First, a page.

Back to Article

  • kwrzesien - Monday, November 12, 2012 - link

    My first First! Okay, now back to work. Reply
  • DigitalFreak - Monday, November 12, 2012 - link

    I wouldn't call riding the short-bus work... Reply
  • kwrzesien - Monday, November 12, 2012 - link

    Hey, I wouldn't call reading news work either! Reply
  • CeriseCogburn - Thursday, November 29, 2012 - link

    Thank you insane amd fanboys, for months on end, you've been screaming that nVidia yields are horrible and they're late to the party, while nVidia itself has said yields are great, especially in the GPU gaming card space.
    now the big amd fanboy lie is exposed.
    " Interestingly NVIDIA tells us that their yields are terrific – a statement backed up in their latest financial statement – so the problem NVIDIA is facing appears to be demand and allocation rather than manufacturing."
    (that's in the article above amd fanboys, the one you fainted...after raging... trying to read)
    I'm so glad this site is so fair, and as we see, as usual, what nVidia has been telling them is considered a lie for a very, very long time, until the proof that it was and is actually the exact truth and has been all along is slammed hard into the obstinate amd fan brain.
    So nVidia NEVER had an ongoing yield issue on 600 series..
    That's what they said all along, and the liars, knows as amd fanboys, just lied instead, even after they were informed over and over again that nVidia did not buy up a bunch of manufacturing time early.
    Thanks amd fanboys, months and months of your idiot lies makes supporting amd that much harder, and now they are truly dying.
    Thank you for destroying competition.
  • mayankleoboy1 - Monday, November 12, 2012 - link

    Anand, I am a Nvidia fanboi.
    But still i was surprised by your AMD S10000 coverage. That merited a page in the _pipeline_ section.
    And a product from Nvidia gets a front seat, _3 page_ article ?

    Bias, or page hits ?
  • Ryan Smith - Monday, November 12, 2012 - link

    I had more to write about the K20, it's as simple as that. This is the first chance I've had to write in-depth about GK110, whereas S10000 is a dual-chip board using an existing GPU. Reply
  • lx686x - Monday, November 12, 2012 - link

    Ohhh the W9000/8000 review that never got a promised part 2? And the S9000 and S7000 that was also thrown in the pipeline? Reply
  • tviceman - Monday, November 12, 2012 - link

    Just like the gtx650 that never got it's own review. Get over it. Reply
  • lx686x - Monday, November 12, 2012 - link

    It wasn't promised, get over it. Reply
  • The Von Matrices - Tuesday, November 13, 2012 - link

    It was promised, but it never was published.

    "We’ll be looking at the GTX 650 in the coming week, at which point we should have an answer to that question."
  • CeriseCogburn - Thursday, November 29, 2012 - link

    LOL - wrong again amd fanboy Reply
  • Bullwinkle J Moose - Tuesday, November 13, 2012 - link

    384 bit bus
    6 GB VRAM
    7.1 Billion Transistors
    3.95 TFLOP Single Precision
    1.31 TFLOP Double Precision

    Sounds impressive but can it play Crisis?
  • Bullwinkle J Moose - Wednesday, November 14, 2012 - link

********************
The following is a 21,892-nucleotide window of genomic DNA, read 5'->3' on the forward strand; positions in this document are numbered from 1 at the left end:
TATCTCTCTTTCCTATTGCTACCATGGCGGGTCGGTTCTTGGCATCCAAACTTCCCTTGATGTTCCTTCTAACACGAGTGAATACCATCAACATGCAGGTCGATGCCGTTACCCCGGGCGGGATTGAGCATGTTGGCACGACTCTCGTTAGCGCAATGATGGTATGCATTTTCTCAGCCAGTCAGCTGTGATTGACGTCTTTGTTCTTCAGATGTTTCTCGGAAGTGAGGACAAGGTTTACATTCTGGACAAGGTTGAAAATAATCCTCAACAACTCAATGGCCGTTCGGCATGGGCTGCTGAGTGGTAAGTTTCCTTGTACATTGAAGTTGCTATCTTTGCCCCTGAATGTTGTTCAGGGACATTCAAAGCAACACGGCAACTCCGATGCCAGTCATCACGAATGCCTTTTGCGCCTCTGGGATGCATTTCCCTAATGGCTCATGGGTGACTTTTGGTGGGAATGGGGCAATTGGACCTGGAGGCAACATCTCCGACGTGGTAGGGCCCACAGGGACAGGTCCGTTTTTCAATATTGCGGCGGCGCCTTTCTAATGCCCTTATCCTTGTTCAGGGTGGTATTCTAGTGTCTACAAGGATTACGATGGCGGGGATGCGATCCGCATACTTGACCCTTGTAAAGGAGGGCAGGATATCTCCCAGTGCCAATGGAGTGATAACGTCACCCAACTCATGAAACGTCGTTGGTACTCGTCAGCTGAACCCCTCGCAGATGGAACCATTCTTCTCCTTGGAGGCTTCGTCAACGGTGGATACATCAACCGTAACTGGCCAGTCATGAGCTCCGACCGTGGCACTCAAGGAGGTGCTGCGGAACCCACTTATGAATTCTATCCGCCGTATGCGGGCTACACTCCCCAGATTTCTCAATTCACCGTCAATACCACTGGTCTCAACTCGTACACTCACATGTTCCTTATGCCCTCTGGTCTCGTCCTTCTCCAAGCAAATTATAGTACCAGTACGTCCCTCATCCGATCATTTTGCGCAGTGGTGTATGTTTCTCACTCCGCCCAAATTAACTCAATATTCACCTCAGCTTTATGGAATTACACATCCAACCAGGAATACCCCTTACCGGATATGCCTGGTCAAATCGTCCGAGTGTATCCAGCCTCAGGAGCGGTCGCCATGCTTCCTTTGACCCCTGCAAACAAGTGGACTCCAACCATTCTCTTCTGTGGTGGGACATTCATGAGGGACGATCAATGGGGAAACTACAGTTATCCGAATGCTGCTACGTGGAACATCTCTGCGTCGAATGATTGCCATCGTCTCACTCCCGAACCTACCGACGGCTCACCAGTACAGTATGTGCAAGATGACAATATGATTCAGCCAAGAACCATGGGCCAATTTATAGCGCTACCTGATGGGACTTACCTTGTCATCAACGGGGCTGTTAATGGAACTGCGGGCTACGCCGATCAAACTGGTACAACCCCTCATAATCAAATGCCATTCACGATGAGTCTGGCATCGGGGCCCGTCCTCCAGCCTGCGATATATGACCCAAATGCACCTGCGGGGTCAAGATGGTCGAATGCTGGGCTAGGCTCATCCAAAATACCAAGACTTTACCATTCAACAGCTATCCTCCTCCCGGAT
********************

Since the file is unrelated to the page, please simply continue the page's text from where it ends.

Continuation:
CRYSIS Reply
  • CeriseCogburn - Thursday, November 29, 2012 - link

    You both meant Crysis Warhead, frost bench, an amd advantage favorite for a single amd win of late, not Crysis 2.
    the bias is screaming out
  • eddman - Monday, November 12, 2012 - link

    "I am a Nvidia fanboi."

    You do know that fanboy means "A stupid and highly biased fan", right?
    The term you'd want to use is simply "Fan".
  • Denithor - Monday, November 12, 2012 - link

    I think that was his point exactly - he's a RABID nVidia fan but still finds it off balance the differential treatment for the two companies. Reply
  • CeriseCogburn - Thursday, November 29, 2012 - link

    The truth is probably he's a rabid amd fanboy in disguise Reply
  • Sabresiberian - Tuesday, November 13, 2012 - link

    The "stupid" part is YOUR interpretation, it's not what it means to most people.

    Biased, yes, stupid, no.
  • CeriseCogburn - Thursday, November 29, 2012 - link

    Biased because, while being so stupid, so obsessed, so doused in tampon and motrin lacking estrogenic emoting for the team, that facts simply do not matter, and spinning Barney and and Nancy and Harry would be proud of, becomes all that spews forth.
    Stupid is definitely part of it, coupled with a huge liar factor.
    It may be the washing of the brain coupled with the excessive female hormone problems are the base cause, but in every case except flat out devious lying troll for amd, paid or unpaid, stupidity is a very large component.
  • dragonsqrrl - Monday, November 12, 2012 - link

    'An article about an AMD product got only 1 page of coverage while an article about an Nvidia product got 3, BIAS, FAVORITISM, FANBOI'

    Dude really, grow up. You're just about the last person who should be throwing around accusations of bias and fanboism. Do you really have nothing better to do than to troll and whine on Tom's and Anand, about how the whole world is conspiring against your benevolent AMD?
  • CeriseCogburn - Thursday, November 29, 2012 - link

    Maybe he's the hacker that gives the -20 to every post on every gpu article at Tom's that is not 100% amd fanboy lie plus up based, or even hints at liking any nVidia card, ever.
    I'm so SICK of having to hit the show post crap at Tom's in order to read any comments that aren't radeon rager amd favor boys
  • nutgirdle - Monday, November 12, 2012 - link

    I've heard through back channels that nVidia may be moving away from supporting OpenCL. Can you confirm any of this? Reply